The situation might seem a bit bleak at first glance. The reality is that there’s an all-or-nothing trend emerging where a few top creators snag most of the sales, leaving a huge gap between them and the rest. But here’s where things get intriguing. Beyond these best-selling giants, the sales graph sharply dips into what’s known as the long tail—a vast expanse representing a gradual trickle of sales. This is where most creators find themselves.

Traditional outlets like physical retailers, publishers, agents, art galleries, and record labels typically bank on those within the long tail becoming breakout stars. In contrast, for internet and independent retailers or small-scale operations, the long tail isn’t just leftover space—it’s fertile ground. This is where creators catering to a niche audience can thrive.

Breaking The Numbers

Kevin Kelly offered a straightforward premise in his seminal essay. Independent creators can achieve an annual income of $100,000 by cultivating 1000 true fans who each spend $100 on what they offer.

What this means is that there’s plenty of room for the unique and the specialized. Whether you’re a German-singing all-female death metal band, a photographer who excels in canine portraits, or the author behind a comedic series about a plus-sized vampire, your focus is on drawing in a modest group of people who are passionate about your work. Your mission is to identify these individuals, engage with them meaningfully, and deliver them outstanding value.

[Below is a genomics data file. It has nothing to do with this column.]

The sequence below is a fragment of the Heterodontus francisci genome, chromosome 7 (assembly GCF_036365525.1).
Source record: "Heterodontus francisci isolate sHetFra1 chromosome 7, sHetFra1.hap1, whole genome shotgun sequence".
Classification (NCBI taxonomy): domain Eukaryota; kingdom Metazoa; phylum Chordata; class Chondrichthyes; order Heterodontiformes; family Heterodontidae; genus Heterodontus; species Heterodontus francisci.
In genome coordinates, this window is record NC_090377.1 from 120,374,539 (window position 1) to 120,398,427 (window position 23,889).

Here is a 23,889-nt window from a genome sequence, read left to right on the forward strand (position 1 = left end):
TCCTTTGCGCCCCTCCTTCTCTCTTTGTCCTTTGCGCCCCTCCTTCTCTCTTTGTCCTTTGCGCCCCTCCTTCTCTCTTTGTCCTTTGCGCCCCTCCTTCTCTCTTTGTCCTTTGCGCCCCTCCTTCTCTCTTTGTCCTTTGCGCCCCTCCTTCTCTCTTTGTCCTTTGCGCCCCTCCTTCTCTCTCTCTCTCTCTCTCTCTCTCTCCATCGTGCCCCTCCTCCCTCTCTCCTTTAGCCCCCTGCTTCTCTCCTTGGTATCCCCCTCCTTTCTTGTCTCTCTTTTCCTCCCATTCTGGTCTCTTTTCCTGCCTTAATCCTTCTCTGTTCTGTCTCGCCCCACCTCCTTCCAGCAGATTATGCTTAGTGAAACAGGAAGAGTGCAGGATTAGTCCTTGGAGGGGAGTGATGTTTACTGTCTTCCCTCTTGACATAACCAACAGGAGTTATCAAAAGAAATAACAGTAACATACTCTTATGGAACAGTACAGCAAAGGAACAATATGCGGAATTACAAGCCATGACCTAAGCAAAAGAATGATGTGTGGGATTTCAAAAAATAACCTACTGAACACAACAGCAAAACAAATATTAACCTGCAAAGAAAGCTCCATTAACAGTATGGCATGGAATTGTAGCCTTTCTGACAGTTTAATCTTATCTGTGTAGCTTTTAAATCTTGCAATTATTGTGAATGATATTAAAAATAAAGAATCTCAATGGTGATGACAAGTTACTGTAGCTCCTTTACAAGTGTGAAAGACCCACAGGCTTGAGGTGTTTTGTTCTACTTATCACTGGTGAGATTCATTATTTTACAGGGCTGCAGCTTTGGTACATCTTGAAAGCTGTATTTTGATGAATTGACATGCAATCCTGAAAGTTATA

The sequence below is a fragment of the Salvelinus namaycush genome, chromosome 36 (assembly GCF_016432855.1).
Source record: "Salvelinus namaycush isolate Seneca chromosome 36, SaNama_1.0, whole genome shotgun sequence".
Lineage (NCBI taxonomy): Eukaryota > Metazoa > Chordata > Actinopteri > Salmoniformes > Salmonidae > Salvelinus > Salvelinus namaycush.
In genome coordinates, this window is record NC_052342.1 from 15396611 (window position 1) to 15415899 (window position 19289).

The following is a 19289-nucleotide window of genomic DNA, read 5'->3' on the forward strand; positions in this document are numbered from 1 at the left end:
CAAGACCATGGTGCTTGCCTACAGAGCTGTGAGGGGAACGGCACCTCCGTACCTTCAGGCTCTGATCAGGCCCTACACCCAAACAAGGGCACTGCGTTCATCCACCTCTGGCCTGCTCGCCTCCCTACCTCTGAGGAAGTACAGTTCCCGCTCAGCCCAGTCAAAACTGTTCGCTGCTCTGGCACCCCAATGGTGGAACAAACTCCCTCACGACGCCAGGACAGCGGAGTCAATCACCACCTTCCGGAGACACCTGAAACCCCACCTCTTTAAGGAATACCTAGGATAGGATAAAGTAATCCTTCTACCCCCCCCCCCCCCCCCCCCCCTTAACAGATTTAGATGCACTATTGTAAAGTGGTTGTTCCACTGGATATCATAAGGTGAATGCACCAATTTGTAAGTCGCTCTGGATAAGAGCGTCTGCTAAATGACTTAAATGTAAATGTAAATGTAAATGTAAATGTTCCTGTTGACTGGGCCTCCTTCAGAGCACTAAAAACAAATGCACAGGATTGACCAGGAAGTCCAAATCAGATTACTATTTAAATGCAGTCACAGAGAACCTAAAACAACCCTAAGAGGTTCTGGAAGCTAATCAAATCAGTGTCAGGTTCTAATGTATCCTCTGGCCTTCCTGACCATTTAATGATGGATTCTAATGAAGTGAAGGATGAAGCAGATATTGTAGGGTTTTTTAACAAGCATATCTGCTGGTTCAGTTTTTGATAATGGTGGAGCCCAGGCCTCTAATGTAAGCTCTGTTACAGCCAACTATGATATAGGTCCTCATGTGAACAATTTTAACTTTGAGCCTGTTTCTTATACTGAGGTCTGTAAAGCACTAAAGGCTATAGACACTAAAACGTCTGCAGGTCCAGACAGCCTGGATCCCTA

And you might not even need that much. Say you can live comfortably on £50,000 a year. Then, you’re looking at needing either 500 fans who can spend £100 or 1000 fans who’d part with £50 each. Or maybe your craft is creating more premium, high-cost items that net you £500 each. In that case, finding around 200 true fans willing to buy from you every couple of years is your target.

The point is, no matter how particular your craft or product, the goal is attainable: it’s about quality and dedication, not just sheer numbers.

Music Niche Example

Take a niche music group, for example. They might sell 5,000 albums globally at £10 apiece. Perhaps 500 of those fans might also grab a T-shirt for £20. Then there are the 100 die-hard enthusiasts who splurge £500 on a collector’s edition complete with signed memorabilia and exclusive content.